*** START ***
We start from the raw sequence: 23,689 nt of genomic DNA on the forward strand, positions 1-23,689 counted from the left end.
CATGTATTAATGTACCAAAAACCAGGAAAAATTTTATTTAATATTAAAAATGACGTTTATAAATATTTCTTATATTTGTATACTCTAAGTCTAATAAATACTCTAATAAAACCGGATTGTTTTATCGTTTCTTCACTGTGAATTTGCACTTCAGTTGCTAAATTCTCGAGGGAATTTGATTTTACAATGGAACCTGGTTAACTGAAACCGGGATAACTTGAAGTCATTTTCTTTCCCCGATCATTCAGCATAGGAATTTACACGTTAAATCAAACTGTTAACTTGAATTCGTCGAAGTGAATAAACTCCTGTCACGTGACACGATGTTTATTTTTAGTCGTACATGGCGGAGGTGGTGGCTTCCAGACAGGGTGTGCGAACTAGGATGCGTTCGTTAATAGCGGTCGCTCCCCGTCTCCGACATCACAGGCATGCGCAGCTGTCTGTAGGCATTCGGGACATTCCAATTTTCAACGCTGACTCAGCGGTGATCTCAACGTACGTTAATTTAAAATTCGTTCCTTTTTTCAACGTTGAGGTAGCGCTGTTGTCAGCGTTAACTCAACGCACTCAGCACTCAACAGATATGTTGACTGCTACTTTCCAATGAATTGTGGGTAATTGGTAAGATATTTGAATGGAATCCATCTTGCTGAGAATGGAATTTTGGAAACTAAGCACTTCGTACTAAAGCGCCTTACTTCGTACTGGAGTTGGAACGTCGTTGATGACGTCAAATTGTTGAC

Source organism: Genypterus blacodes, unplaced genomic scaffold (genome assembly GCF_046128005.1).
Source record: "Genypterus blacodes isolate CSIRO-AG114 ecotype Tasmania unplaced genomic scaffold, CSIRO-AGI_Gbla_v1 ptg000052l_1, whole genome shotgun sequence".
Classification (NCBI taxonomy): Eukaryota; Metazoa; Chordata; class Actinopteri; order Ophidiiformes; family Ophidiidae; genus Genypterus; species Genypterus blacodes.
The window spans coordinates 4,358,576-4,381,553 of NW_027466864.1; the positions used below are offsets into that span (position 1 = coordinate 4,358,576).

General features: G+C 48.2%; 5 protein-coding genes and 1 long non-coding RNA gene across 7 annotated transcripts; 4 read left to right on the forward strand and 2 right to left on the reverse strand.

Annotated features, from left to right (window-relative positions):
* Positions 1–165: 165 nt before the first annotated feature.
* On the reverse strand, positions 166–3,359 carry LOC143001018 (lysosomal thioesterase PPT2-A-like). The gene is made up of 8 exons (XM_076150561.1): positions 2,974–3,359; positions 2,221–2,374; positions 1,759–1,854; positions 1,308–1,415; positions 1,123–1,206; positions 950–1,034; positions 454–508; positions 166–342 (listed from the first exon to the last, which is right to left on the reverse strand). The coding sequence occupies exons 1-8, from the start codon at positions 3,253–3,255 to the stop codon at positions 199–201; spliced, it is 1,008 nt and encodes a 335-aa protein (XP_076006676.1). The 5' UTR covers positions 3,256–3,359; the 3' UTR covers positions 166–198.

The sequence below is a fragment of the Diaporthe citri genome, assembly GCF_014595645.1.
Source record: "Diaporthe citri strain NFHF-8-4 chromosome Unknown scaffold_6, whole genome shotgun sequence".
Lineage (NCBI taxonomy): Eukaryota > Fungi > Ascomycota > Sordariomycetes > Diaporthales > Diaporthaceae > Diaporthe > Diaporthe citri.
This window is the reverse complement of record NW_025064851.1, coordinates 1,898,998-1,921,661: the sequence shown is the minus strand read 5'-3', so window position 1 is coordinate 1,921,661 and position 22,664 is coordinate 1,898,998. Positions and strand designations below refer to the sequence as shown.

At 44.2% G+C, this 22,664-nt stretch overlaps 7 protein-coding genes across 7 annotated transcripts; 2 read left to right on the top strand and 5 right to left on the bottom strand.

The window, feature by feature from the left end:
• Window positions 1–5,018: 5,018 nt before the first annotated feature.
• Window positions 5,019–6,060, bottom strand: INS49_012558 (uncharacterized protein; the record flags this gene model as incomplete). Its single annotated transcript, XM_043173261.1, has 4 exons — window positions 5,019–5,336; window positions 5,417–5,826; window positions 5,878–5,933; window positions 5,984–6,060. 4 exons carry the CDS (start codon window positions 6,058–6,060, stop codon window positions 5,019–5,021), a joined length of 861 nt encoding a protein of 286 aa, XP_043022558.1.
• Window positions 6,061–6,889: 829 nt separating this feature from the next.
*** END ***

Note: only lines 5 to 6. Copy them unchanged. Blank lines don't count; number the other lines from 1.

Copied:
Classification (NCBI taxonomy): Eukaryota; Metazoa; Chordata; class Actinopteri; order Ophidiiformes; family Ophidiidae; genus Genypterus; species Genypterus blacodes.
The window spans coordinates 4,358,576-4,381,553 of NW_027466864.1; the positions used below are offsets into that span (position 1 = coordinate 4,358,576).